The Unwelcome Agnostic Atheist

OK, its time I came out of the closet: I’m an Agnostic Atheist. I call myself an Agnostic Atheist because I’m not really sure which applies to me. I’m pretty sure that I’ve never really seen evidence of god, but I’m not so sure I believe “God” doesn’t exist. For me, it boils down to this analogy: as consumers, we demand information on the services that will be provided to us. People of “faith”, as far as I can tell, make no such demands. They aren’t even clear on what “God” does for us. For those who are sure that god does stuff, their evidence for that stuff, or that god did it, is pretty weak. Therefore, I find no personal benefit to believing in god(s).

Anyway, I’m not writing this post to defend agnosticism or atheism, or to bash people of faith. I provide this preface to allow the reader to understand that I am not currently a person of faith in an external deity. I have faith in a great many things, but my faith in deities is currently pretty low.

But there is a problem–I go to church. I go because my wife goes. I go because we’ve developed an extensive network of friends at the church. I go because a significant portion of our family goes. Fortunately, we go to a UCC church which is incredibly liberal. They allow for “individual interpretation” of Christianity, and I’ve sort of allowed myself the following interpretation: “God” is a metaphor for Universe; “Jesus” is a metaphor for (or maybe really was) a person who modeled kindness as a virtue; all of the stories are intended as metaphors to teach certain lessons. While I’m at church I don’t sing the hymns or participate in the prayers because I don’t want to. The hymns and prayers stretch my metaphors to the breaking point, so therefore I simply can’t speak them. I don’t believe their words, so I don’t speak them.

I know this doesn’t work well, and its been a bit of an uncomfortable truce. But it allowed me to be with my family and see my friends. I’ve even found a few fellow skeptics–other people who don’t take any of it literally, or even strongly metaphorically. I have even joked about doing a FSM Small Group during our education hour prior to service.

Last week, our senior minister announced that we don’t go to church to see friends or family. We only go to give glory to god. (I’ve tried to get a recording of the service so that I could have the direct quote, but both tapes I’ve tried have been missing the part of service where he makes this announcement).

So, does that mean I’m not allowed to go to this church unless I believe I’m giving glory to god? That seems to conflict a bit with the “doctrine” of individual interpretation. Does it mean that my presence, whether I believe or not, is evidence to our Senior Minister of god’s work in me?

To put it plainly, I do not go to church to give glory to god. I go to be with family and friends (whom I do believe in). If the minister declares this to be untrue, how should I to react? I have come up with two possible reactions: I blow off the comment since I don’t believe about half of what he says anyway; Or, I could try to uproot my myself (and maybe my family) and move to a Unitarian church where the God=Universe metaphor is more supported.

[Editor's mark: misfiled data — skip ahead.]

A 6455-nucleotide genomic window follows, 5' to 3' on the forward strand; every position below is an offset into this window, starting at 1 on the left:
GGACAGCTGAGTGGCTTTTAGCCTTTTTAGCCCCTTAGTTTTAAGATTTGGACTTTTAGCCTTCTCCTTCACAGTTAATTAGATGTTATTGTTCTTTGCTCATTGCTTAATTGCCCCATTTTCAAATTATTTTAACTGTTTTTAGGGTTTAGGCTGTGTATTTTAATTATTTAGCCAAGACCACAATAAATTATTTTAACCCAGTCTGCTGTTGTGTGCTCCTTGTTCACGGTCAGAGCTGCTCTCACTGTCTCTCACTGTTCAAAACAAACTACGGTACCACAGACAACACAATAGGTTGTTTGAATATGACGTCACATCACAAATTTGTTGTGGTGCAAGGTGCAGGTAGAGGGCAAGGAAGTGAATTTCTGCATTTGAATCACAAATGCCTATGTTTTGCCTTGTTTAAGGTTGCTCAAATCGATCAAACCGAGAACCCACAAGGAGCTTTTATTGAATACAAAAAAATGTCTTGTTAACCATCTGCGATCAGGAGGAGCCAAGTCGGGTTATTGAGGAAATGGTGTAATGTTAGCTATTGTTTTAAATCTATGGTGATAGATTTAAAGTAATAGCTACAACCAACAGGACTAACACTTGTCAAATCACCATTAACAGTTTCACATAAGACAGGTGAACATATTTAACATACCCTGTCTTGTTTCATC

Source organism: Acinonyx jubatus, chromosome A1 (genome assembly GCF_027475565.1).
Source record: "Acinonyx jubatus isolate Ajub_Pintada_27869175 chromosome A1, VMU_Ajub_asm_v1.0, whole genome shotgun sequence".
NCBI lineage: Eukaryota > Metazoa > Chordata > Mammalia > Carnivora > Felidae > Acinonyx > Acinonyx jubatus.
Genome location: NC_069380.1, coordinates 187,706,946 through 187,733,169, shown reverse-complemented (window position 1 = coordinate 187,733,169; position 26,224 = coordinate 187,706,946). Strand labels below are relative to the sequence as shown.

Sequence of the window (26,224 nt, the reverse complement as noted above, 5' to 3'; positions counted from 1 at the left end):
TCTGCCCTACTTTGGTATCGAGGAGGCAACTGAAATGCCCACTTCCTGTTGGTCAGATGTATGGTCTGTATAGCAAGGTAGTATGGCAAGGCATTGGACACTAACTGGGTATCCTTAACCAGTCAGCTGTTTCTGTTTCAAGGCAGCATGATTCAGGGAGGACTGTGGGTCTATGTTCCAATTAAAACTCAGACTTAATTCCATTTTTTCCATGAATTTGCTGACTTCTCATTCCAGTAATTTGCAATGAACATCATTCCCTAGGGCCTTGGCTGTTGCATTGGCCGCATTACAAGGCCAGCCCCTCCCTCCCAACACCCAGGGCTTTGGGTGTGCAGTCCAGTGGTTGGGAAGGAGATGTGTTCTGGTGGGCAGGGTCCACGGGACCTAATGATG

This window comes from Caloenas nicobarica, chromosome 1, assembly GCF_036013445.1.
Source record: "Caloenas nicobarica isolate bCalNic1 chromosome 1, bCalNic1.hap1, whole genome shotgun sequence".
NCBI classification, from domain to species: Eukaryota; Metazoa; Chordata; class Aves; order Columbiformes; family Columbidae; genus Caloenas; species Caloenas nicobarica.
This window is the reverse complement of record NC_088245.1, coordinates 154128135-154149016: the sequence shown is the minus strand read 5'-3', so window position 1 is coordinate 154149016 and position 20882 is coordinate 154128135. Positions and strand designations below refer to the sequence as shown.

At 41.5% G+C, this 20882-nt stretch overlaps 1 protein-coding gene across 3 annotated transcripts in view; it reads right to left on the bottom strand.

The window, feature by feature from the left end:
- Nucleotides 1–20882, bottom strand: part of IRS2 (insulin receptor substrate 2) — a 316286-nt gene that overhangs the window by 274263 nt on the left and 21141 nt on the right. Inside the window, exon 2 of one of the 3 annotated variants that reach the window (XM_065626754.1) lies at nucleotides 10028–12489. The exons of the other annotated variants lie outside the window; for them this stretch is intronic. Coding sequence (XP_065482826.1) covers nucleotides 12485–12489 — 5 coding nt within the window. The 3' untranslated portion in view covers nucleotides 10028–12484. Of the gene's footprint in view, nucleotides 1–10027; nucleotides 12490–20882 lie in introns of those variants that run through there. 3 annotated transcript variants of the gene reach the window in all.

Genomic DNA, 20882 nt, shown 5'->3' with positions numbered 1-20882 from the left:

3 thoughts on “The Unwelcome Agnostic Atheist”

  1. One could reasonably argue that by celebrating family and friendship at the services you are sharing in — and celebrating (ie: giving glory to) — the wonders of the Universe. By celebrating what the Universe has to offer you, you are satisfying the letter of the minister’s law, since you choose to define “Universe == God”. Whether you’re comfortable with that, or whether you think it’s a cheap linguistic trick, is entirely up to you.

    I was born and raised Catholic, and had extremely liberal parents. My mom was extremely well educated about her faith, and she was always one to rail against strict dogma. One must approach religion and the history of religion with a sense of realism. Such realism need not negate — or even diminish — the importance of faith, but it should prevent one from arbitrarily accepting as uncontrovertible truth everything your religion has had to say through the ages.

    I consider myself a fierce agnostic. I’m quite positive that a deity of some sort exists, but it doesn’t seem worth my time to get bogged down in the trappings of any specific organized religion. I refuse to accept that a higher power would say “This group of people is saved for all eternity because they did these specific things, while this other group of people, who did similar things, are punished.” I choose to try to live a good life, to help my fellow human beings, and to try to make the world a better place for those who follow after me. If I’m damned for eternity because I didn’t say the right prayers or I ate the wrong food, so be it.

  2. Skippy, that’s a fabulous way of turning my own words to help me. Of course “god=universe” is already a linguistic trick (hence the “uncomfortable truce”), but his words felt exclusionary. It felt like he was precluding exactly the kind of logic you put forth.

  3. I realize this isn’t an argument one can win in the conventional sense, but consider this question: is the glory one gives to god by going to church somehow superior to the glory one gives to god on their own through the week?

    That is to say, can you not give sufficient glory to god on your own time? Is there something special about the church experience? If not, then you should feel no reservation about going to church to see your friends and neighbors.

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